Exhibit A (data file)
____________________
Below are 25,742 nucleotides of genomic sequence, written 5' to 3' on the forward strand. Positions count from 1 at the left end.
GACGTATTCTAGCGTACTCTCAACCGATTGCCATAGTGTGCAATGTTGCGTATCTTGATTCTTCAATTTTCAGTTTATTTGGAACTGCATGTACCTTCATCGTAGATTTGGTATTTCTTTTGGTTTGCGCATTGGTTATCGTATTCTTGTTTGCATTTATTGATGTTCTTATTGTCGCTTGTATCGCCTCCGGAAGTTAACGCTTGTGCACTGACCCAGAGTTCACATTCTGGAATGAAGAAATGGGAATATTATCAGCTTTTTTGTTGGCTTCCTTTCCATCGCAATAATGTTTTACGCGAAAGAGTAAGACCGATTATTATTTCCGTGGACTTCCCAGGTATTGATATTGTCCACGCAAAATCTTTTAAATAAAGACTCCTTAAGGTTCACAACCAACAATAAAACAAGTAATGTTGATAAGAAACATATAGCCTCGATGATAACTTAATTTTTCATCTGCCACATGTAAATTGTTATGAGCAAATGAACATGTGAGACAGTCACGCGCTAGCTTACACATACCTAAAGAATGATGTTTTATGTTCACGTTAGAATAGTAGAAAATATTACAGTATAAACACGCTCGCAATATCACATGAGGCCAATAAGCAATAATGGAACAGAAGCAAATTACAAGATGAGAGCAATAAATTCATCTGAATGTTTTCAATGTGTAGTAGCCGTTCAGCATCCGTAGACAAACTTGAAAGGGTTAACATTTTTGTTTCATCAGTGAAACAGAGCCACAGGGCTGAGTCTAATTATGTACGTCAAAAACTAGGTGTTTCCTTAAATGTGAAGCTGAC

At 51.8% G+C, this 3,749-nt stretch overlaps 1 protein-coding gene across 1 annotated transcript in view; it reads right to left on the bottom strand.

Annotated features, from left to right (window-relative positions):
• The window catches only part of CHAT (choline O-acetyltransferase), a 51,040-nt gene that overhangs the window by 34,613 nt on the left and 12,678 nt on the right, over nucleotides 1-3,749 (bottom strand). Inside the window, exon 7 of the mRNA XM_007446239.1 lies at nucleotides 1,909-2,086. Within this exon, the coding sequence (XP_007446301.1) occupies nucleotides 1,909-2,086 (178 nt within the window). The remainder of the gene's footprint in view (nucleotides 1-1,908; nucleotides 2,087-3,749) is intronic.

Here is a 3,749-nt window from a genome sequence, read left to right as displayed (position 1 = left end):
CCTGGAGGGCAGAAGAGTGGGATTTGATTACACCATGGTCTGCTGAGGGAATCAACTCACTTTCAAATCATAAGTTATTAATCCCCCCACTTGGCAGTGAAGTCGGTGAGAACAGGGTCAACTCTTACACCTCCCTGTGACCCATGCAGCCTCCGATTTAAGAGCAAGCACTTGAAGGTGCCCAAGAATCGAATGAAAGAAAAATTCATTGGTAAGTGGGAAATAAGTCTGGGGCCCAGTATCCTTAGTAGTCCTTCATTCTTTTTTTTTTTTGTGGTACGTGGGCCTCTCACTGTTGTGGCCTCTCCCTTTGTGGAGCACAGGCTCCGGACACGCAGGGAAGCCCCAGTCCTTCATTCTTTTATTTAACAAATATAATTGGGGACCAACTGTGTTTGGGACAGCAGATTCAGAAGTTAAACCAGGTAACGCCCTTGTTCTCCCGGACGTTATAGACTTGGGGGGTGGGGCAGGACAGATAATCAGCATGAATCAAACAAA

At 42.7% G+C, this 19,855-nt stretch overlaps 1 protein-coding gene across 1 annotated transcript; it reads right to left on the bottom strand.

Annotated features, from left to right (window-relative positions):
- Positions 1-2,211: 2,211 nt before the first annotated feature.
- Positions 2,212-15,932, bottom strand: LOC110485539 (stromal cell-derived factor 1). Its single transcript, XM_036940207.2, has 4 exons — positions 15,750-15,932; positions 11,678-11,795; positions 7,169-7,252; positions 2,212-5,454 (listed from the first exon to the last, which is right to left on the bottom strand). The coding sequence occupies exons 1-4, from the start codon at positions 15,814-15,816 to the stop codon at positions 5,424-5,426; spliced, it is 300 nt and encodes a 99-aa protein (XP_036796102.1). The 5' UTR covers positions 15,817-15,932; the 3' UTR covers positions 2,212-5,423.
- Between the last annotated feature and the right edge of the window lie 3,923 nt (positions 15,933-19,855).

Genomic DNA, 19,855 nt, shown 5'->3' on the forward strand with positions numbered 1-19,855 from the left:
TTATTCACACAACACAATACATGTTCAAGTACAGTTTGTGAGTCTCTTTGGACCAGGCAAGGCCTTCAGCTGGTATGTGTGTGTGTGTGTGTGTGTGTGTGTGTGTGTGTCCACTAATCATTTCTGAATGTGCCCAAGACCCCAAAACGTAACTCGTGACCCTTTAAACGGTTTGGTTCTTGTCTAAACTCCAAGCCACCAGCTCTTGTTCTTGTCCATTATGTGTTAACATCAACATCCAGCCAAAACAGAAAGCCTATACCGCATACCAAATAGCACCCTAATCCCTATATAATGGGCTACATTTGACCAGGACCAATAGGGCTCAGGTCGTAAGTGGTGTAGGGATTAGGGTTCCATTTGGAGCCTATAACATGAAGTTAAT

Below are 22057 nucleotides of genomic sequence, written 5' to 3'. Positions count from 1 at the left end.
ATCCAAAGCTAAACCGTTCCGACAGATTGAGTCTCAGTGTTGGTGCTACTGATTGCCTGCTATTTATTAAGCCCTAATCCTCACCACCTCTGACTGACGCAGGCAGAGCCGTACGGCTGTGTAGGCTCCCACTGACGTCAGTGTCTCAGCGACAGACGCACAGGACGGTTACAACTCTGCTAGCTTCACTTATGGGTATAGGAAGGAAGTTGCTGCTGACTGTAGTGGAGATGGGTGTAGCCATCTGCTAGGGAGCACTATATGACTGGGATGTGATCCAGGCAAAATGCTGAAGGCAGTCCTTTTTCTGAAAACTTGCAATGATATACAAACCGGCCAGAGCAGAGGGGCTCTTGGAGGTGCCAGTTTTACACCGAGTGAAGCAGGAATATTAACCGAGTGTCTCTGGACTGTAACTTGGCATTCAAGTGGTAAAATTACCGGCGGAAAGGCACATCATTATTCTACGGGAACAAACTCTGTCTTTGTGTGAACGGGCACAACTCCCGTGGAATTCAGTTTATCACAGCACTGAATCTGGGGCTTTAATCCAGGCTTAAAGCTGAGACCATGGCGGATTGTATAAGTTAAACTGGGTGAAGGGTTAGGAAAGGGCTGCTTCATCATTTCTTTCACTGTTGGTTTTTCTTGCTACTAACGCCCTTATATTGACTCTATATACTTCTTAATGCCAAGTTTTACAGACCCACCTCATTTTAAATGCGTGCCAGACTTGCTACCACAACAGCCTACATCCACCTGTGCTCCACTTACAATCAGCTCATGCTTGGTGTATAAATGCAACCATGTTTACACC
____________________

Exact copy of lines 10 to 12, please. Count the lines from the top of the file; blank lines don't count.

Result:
- Positions 1-2,211: 2,211 nt before the first annotated feature.
- Positions 2,212-15,932, bottom strand: LOC110485539 (stromal cell-derived factor 1). Its single transcript, XM_036940207.2, has 4 exons — positions 15,750-15,932; positions 11,678-11,795; positions 7,169-7,252; positions 2,212-5,454 (listed from the first exon to the last, which is right to left on the bottom strand). The coding sequence occupies exons 1-4, from the start codon at positions 15,814-15,816 to the stop codon at positions 5,424-5,426; spliced, it is 300 nt and encodes a 99-aa protein (XP_036796102.1). The 5' UTR covers positions 15,817-15,932; the 3' UTR covers positions 2,212-5,423.
- Between the last annotated feature and the right edge of the window lie 3,923 nt (positions 15,933-19,855).